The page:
December 4, 2012 / 8:51 PM / 5 years ago

TREASURIES-Bond prices rise on Fed buying but range holds

* Fed buys $1.84 bln long-dated bonds for Operation Twist
    * Corporate debt supply mitigates "fiscal cliff" jitters
    * Ten-year note yield supported at 100-day moving average

    By Ellen Freilich
    NEW YORK, Dec 4 (Reuters) - U.S. Treasuries prices rose on
Tuesday as some traders bought long-dated debt to resell to the
Federal Reserve after the central bank's latest purchase for a
bond program aimed at  lowering interest rates and helping the
economy.
    Slight losses in Wall Street stocks, after bigger losses on
Monday, also fed moderate safe-haven demand for U.S. government
debt, traders said.
    "You have the Fed buyback and stocks are a little weaker,"
said Thomas Roth, a senior Treasuries trader at Mitsubishi UFJ
Securities USA in New York.
    Primary dealers submitted a smaller-than-usual $4.047
billion in bonds for the U.S. central bank to buy. The Fed's
subsequent $1.837 billion purchase of Treasuries maturing
February 2036 to November 2042 caused these dealers, who do
business directly with the Fed, to scramble for longer-dated
issues on the open market, traders and analysts said.
 
    Even with Tuesday's moderate gains, the bond market held to
its recent trading range as most investors remained sidelined
before the year-end and with no obvious progress in Washington
to avert a set of automatic tax increases and spending cuts that
could further depress already slow U.S. economic growth.
    Competition from corporate bond supply and some early
preparation for next week's federal debt sales mitigated
concerns about the federal budget talks, analysts said.
    "When things are drifting like this, we see some money
gravitating to investment-grade corporate bonds," said Jim
Vogel, interest rate strategist with FTN Financial in Memphis,
Tennessee.
    With Treasury yields deliberately kept low by the Fed,
investors reach for more yield in riskier assets such as
investment grade corporate debt and lower-rated high-yield
bonds.
    Analysts expected companies to sell $25 billion in debt this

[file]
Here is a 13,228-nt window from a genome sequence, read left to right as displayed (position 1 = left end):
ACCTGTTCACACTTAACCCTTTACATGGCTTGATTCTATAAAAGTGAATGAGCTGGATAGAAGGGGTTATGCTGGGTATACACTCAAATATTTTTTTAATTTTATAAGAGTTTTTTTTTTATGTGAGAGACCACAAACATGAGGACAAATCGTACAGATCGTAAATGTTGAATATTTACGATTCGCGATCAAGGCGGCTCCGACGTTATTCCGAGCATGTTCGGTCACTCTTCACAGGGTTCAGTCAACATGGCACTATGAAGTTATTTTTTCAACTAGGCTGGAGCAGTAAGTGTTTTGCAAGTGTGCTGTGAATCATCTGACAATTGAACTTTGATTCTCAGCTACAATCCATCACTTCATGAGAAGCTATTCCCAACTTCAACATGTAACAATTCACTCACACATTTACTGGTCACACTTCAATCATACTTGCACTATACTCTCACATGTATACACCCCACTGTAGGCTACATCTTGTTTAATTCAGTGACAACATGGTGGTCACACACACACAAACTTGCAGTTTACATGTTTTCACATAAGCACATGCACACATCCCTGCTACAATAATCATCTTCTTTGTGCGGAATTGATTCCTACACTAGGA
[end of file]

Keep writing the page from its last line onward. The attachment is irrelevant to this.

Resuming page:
week, according to IFR, a unit of Thomson Reuters. 
    In afternoon trading, benchmark 10-year Treasury notes
 were up 3/32, their yields easing less than a
quarter of a basis point to 1.606 percent from 1.625 percent
late on Monday.
    The 10-year yield has found chart support at its 100-day
moving average at 1.65 percent, according to Reuters data.
    Wall Street stocks were narrowly lower in afternoon trading
on Tuesday after opening flat. 
    Bond prices erased initial losses tied to news that Greece
received better-than-expected terms for its debt buyback, which
stoked hopes it would continue to get financial help to avoid a
chaotic default and worsen the region's debt crisis.
 
    Treasuries have moved in a tight range since the U.S.
presidential election nearly a month ago.
    Traders are mindful of the so-called "fiscal cliff," a
series of tax increases and spending cuts worth $600 billion in
the new year unless the White House and Congress devise a
mutually acceptable alternative.
    On Tuesday, Republican leaders kicked two of the most
conservative members off the House Budget Committee, which was
perceived as a move to advance a deal with Democrats to cut the
federal deficit. 
    Jeff Given, portfolio manager at Manulife Asset Management
in Boston, seemed disinclined to place positions based on the
possible outcome of the political debate in Washington.
    "It's all guesswork anyway. Why do you want to stick your
neck out?" he said.
    Evidence of this caution was reinforced by J.P. Morgan's
latest Treasuries survey, which showed 70 percent of the firm's
clients were "neutral" or holding Treasuries equal to their
portfolio benchmarks on Monday. 
    Traders also tend to balance positions going into the
year-end.
    
    FED SEEN BUYING MORE BONDS
    The recession risks posed by broad-based tax rises and
spending cuts would only reinforce the Fed's policy of keeping
interest rates low. That would favor Treasuries, biasing them
toward higher prices and lower yields. That means any selling of
Treasuries is likely to be half-hearted.
    "We look at the output gap and the gap between inflation and
the unemployment rate and, certainly, for next year we can
expect the same accommodative Fed policy," said Steve Van Order,
fixed-income strategist at Bethesda, Md.-based Calvert
Investments with $12 billion in assets under management. "The
market reflects that and volatility is down."
    Fed policy-makers will meet next Tuesday and Wednesday,
where they are widely expected to decide whether to pursue
further bond purchases. 
    The Fed has been buying a combined $85 billion in Treasuries
and mortgage-backed securities a month. Its Treasuries purchases
have been linked to "Operation Twist," which expires at the end
of December. The operation involves the sale of short-dated debt
and buying of longer-dated issues on the open market.
    Short-term Treasury rates remained low, anchored by the
Fed's near zero interest-rate policy. General collateral repo
rates were firm overnight after last week's Treasury auctions
settled on Monday. Some large repo plays are starting in
connection with next week's auction of re-opened 10-year
Treasury notes, the terms of which will be announced on
Thursday, said Roseanne Briggen, analyst at IFR, a Thomson
Reuters unit.

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